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Homebrewing A Behavior Plan

​What do you do when your child won't listen? If you don't want to bully, coerce, or capitulate, your next best option is to get organized.

​What do you do when your child won't listen? If you don't want to bully, coerce, or capitulate, your next best option is to get organized. A behavior plan is an agreement between you and your child that lays out specific expectations to support changes in behavior. Here are a few tips to homebrew your own behavior plan.

1. Come Prepared: Before you sit down with your family, make sure that you have a clear idea of what your needs and wants are, and be able to tell the difference. Your wants are your hopes for where the conversation will go and what the end results look like, while your needs are the aspects of the discussion that you are prepared to stand firm on. You are creating the behavior plan because you need certain changes, and you are the adult. Don't be afraid to draw some lines in the sand. 

2. Co-create:  Once your priorities are clear, come to the table with an authentic commitment to hear and learn from your child's perspective and reflect it in the behavior plan. Develop some incentives and consequences together that you both agree are fair.

3. Observable/Measurable: Together, come up with 1-3 goals and objectives for behavioral change. Keep the language positive. A goal is something broad i.e. "Drew will learn constructive ways to express his anger." An objective is a specific, and measurable step toward the goal i.e. "Drew will go to his room on his own to calm down when he gets upset." 

4. Be Consistent: A behavior plan is a contract that should be signed by both you, your child, and your family therapist if you have one. Follow through consistently with all of the incentives and consequences that you developed during step 2.

5. Use Visuals: There should be some sort of visual reminder of your agreement, and a way to celebrate achievements. A copy of the signed plan should be posted in your child's room and in a shared space like on the refrigerator. You can also have some sort of a chart to track specific goals like days with a clean room or days without yelling etc.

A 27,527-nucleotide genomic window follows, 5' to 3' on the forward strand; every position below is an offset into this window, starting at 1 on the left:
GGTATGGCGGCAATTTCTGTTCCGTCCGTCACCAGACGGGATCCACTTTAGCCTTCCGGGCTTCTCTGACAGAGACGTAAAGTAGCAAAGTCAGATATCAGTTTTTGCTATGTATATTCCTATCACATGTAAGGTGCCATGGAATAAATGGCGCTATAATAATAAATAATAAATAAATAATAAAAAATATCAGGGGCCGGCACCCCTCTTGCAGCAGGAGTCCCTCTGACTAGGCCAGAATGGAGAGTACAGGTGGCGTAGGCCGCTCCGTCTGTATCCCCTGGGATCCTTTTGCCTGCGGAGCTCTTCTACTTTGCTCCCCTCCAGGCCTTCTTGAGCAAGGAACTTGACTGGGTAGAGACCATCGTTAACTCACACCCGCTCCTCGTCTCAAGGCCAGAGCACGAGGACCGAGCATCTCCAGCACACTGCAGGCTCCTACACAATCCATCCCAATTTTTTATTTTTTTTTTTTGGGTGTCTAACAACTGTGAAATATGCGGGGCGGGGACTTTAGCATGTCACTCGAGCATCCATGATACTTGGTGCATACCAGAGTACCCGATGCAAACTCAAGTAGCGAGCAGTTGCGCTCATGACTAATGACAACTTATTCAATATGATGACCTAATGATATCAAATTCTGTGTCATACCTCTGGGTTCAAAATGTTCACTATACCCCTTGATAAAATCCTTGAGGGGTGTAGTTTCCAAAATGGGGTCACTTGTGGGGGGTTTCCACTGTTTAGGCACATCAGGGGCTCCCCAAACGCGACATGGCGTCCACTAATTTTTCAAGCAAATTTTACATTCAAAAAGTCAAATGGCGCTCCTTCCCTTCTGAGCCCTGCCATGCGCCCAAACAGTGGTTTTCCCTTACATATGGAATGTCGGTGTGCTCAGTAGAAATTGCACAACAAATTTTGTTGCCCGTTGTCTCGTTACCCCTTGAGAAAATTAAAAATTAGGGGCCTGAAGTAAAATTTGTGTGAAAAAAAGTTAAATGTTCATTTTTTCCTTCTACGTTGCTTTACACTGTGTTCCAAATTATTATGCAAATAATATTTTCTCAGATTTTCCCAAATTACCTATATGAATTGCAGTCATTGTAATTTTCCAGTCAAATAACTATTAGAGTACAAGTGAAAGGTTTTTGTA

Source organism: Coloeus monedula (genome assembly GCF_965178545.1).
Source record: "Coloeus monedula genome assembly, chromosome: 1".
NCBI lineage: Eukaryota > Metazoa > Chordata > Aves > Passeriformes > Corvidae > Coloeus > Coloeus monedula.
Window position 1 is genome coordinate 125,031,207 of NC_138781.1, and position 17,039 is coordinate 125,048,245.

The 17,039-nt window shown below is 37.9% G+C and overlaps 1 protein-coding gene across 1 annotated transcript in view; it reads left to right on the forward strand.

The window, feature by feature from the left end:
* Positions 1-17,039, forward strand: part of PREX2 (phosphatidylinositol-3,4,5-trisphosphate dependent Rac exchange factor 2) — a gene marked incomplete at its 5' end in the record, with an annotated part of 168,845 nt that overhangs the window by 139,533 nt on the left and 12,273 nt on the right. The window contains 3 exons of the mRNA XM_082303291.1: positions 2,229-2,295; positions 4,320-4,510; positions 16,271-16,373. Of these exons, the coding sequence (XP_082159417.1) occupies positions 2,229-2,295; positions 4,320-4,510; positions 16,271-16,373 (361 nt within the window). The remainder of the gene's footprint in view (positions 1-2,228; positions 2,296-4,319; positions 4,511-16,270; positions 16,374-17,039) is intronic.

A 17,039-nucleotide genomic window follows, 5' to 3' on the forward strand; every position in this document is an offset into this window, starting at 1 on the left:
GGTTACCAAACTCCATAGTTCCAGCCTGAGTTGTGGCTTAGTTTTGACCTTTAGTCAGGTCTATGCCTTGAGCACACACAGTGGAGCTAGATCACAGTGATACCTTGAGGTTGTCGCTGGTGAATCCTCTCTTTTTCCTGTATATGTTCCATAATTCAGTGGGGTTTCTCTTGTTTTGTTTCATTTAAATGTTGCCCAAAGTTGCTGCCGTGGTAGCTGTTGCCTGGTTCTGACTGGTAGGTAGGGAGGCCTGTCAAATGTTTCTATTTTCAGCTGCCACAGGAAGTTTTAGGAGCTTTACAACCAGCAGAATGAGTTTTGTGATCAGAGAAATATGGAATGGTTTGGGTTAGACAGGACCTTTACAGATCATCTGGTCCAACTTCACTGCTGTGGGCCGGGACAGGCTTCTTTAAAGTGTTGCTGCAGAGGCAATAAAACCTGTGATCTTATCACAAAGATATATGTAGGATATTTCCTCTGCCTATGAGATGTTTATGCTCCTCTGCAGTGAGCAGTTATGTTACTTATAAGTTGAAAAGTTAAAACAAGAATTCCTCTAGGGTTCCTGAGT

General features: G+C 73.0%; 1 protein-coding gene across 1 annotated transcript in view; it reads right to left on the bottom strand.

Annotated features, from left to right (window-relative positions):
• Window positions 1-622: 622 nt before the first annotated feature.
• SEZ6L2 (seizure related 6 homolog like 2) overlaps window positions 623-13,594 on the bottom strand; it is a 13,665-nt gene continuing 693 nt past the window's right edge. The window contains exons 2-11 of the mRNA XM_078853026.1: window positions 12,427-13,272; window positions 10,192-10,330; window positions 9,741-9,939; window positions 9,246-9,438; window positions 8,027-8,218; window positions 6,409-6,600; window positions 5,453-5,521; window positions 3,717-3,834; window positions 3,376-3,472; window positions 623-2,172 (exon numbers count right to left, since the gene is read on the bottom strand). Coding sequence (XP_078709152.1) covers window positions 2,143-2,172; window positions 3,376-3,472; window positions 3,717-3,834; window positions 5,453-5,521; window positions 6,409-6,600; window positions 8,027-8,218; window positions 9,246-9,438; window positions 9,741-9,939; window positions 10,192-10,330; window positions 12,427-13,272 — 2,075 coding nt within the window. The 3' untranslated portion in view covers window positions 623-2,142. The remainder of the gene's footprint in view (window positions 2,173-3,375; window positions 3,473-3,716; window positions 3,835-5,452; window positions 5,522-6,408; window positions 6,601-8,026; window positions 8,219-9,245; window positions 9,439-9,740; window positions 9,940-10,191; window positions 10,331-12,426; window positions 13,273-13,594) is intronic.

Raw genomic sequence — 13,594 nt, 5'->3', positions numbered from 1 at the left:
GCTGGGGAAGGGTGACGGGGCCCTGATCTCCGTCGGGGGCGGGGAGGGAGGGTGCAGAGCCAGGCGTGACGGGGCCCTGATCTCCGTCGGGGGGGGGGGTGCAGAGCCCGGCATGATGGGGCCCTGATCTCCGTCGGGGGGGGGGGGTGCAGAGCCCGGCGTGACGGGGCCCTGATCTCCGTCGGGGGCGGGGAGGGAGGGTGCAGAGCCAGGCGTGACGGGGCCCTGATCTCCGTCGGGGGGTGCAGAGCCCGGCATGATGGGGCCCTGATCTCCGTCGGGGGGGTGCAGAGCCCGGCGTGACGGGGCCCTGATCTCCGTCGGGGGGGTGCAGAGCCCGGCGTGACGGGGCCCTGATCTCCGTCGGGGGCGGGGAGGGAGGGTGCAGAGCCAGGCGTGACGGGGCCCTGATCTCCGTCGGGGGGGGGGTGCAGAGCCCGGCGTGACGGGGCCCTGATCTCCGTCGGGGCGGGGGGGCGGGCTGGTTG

6. Forgive Your Child/Forgive Yourself: This is a process. When you backslide, forgive your child and offer another chance to be successful. If you lose your patience, or don't follow through on a consequence, take a deep breath and give yourself another chance. Take the opportunity to modern resiliency. 

A Word on Rewards: When developing rewards and consequences, be sure to keep incentives and consequences as "natural" as possible. A natural consequence or reward is one that is logically attached to the behavior. Natural consequences create behavioral change that is more likely to be internalized, and they are more humane. 

Aaron Weintraub, MS runs child-centered social skills groups with a focus on children and teenagers with Pervasive Developmental Disorder,Asperger Syndrome, High Functioning Autism, Attention Deficit Hyperactivity Disorder, and Shyness. Strengths-based approach in a community based setting. Groups available in Tolland, Mansfield, Willimantic, Hartford, Vernon and Coventry Connecticut. 

http://kidscooperate.com
860-576-9506

This post is contributed by a community member. The views expressed in this blog are those of the author and do not necessarily reflect those of Patch Media Corporation. Everyone is welcome to submit a post to Patch. If you'd like to post a blog, go here to get started.

jen sanderson July 24, 2012 at 07:05 PM
Thanks for all the great info you share ! It has helped me a lot with my son.. Jen Sanderson
Sarah Summers July 25, 2012 at 05:21 PM
great ideas and suggestions! Thanks!
Aaron Weintraub July 31, 2012 at 01:23 PM
Thanks Sarah!

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